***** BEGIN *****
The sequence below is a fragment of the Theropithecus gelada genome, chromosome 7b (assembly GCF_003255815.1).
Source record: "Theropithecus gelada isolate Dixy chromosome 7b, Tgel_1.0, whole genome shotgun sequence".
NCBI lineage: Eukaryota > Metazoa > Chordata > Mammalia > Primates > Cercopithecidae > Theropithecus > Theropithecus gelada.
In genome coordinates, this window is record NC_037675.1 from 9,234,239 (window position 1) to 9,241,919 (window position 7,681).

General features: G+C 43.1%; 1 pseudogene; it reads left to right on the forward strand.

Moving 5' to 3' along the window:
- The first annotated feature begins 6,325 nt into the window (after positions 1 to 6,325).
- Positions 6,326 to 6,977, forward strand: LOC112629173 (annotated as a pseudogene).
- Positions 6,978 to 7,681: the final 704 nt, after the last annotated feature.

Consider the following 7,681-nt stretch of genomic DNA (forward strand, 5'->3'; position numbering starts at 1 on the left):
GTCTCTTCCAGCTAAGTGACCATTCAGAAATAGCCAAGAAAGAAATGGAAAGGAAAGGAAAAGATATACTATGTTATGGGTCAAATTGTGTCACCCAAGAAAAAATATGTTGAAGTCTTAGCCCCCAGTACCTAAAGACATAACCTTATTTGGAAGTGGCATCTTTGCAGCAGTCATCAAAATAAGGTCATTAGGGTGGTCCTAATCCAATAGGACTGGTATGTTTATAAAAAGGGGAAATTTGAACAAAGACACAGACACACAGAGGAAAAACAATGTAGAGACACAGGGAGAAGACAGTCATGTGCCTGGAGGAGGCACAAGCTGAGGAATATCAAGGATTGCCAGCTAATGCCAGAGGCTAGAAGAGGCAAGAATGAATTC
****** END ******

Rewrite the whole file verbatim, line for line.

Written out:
The sequence below is a fragment of the Theropithecus gelada genome, chromosome 7b (assembly GCF_003255815.1).
Source record: "Theropithecus gelada isolate Dixy chromosome 7b, Tgel_1.0, whole genome shotgun sequence".
NCBI lineage: Eukaryota > Metazoa > Chordata > Mammalia > Primates > Cercopithecidae > Theropithecus > Theropithecus gelada.
In genome coordinates, this window is record NC_037675.1 from 9,234,239 (window position 1) to 9,241,919 (window position 7,681).

General features: G+C 43.1%; 1 pseudogene; it reads left to right on the forward strand.

Moving 5' to 3' along the window:
- The first annotated feature begins 6,325 nt into the window (after positions 1 to 6,325).
- Positions 6,326 to 6,977, forward strand: LOC112629173 (annotated as a pseudogene).
- Positions 6,978 to 7,681: the final 704 nt, after the last annotated feature.

Consider the following 7,681-nt stretch of genomic DNA (forward strand, 5'->3'; position numbering starts at 1 on the left):
GTCTCTTCCAGCTAAGTGACCATTCAGAAATAGCCAAGAAAGAAATGGAAAGGAAAGGAAAAGATATACTATGTTATGGGTCAAATTGTGTCACCCAAGAAAAAATATGTTGAAGTCTTAGCCCCCAGTACCTAAAGACATAACCTTATTTGGAAGTGGCATCTTTGCAGCAGTCATCAAAATAAGGTCATTAGGGTGGTCCTAATCCAATAGGACTGGTATGTTTATAAAAAGGGGAAATTTGAACAAAGACACAGACACACAGAGGAAAAACAATGTAGAGACACAGGGAGAAGACAGTCATGTGCCTGGAGGAGGCACAAGCTGAGGAATATCAAGGATTGCCAGCTAATGCCAGAGGCTAGAAGAGGCAAGAATGAATTC